Accountable USA - District of Columbia

Economic development subsidies in the District of Columbia are most frequently given to selected recipients through programs such as tax increment financing (TIF) and payments in lieu of taxes (PILOTs), which both involve the diversion of property tax revenue. In the District, PILOTs are used on previously tax-exempt properties. Those revenues that a developer might otherwise pay into the general fund are instead diverted into a special fund used to pay off bonds whose proceeds subsidize the project. 

Comparing the District’s economic development spending to that of states is problematic, because the District is the political equivalent of a city and a county and a state all in one. That means it controls property tax revenues – often abating or diverting them for enormous subsidies – whereas in states those revenues are typically controlled by localities (Louisiana's state control of local abatements is an exception).  

Recently, the District has made heavier use of property tax abatements, largely because the TIF and PILOT programs are running into spending limitations. In 2009, the District borrowed about $415 million for TIFs and PILOTs while taking in about $5 billion in total tax revenue. The District’s Chief Financial Officer (CFO) has recommended putting a cap of $1.5 billion on all economic development debt as part of the 12 percent cap on overall debt. Because of the fiscal crunch caused by the recession, the District has effectively halted all debt-related subsidies for the time being.

Many of the District’s special deals have been very costly. In 2002, Gallery Place, a mixed-use transit-oriented development, received about $80 million in subsidies (see below). To sell the TIF bonds for just this one project, DC had to pledge that incremental sales tax revenue from a much larger area would be made available if necessary. In 2006, another development in a quickly gentrifying neighborhood, the DC-USA mall project anchored by a Target store, received a $42 million TIF package. The District justified the deal in part by claiming it would enhance sales tax revenue in the surrounding neighborhood (DC has a problem with sales tax “leakage” to Maryland and Virginia), but DC has no method of tracking sales tax by location to determine if that worked.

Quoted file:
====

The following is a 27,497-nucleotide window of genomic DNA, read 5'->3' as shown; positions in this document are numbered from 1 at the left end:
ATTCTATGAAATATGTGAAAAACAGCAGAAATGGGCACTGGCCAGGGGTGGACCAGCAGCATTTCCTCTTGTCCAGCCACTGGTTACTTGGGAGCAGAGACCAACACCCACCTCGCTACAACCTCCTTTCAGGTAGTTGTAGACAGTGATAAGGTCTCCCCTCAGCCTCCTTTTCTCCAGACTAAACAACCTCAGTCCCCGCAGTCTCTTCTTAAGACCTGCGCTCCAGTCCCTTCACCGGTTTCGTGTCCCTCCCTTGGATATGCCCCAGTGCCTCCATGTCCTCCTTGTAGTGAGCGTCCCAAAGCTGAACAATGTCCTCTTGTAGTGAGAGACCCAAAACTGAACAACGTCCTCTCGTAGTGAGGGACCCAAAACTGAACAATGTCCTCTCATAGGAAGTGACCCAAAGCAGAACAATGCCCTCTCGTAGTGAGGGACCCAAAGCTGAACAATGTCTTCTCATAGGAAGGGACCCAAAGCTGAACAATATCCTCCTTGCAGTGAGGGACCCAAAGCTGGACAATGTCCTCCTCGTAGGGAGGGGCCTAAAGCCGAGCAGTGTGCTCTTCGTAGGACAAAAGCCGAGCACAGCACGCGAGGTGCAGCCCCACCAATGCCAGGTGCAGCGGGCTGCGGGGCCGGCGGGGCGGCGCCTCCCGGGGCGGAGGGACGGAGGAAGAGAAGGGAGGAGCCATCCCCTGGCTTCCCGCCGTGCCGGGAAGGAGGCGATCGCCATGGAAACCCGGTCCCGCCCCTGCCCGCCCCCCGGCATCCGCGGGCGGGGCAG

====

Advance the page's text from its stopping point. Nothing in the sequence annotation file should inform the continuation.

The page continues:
In 2006, the city subsidized the Washington Nationals major league baseball franchise to the tune of $693 million by diverting tax revenues for its new stadium (see below). In 2009, the city pledged $187 million for a yet-to-be-built convention center hotel.

In 2011 the Chief Financial Officer, in compliance with a new D.C. law, began publishing a Unified Economic Development Budget (UEDB), a key reform that allows taxpayers and lawmakers to account for how much subsidies cost taxpayers. The District’s UEDB also discloses the names of companies receiving subsidies, the type of subsidy, the Ward where the subsidized facility is located, and how much a company received.

In 2010, the D.C. Auditor investigated whether subsidy recipients complied with contract requirements including First Source hiring of D.C. residents and Living Wage requirements on subsidized jobs. The report found that contracts are poorly monitored and not compliant. Just 4 out of 16 projects reviewed met or exceeded the goal of hiring 51% or more of District residents resulting in an estimated loss of $14 million in District worker earnings. Worse, the Auditor found the Living Wage act to be completely unimplemented.

In 2011, Washington Interfaith Network (WIN) called for a moratorium on subsidies unless major overhauls are made in terms of both transparency and accountability, including use of clawbacks and better implementation of First Source and Living Wage requirements.

Key Subsidy Programs

Subsidy Program Recent Annual
Cost
Online Recipient
Disclosure
Recipient Disclosure
Score
Job-Creation/
Job-Quality Score**
Monitoring/
Enforcement Score***

Payments-In-Lieu-Of-Taxes (PILOTs)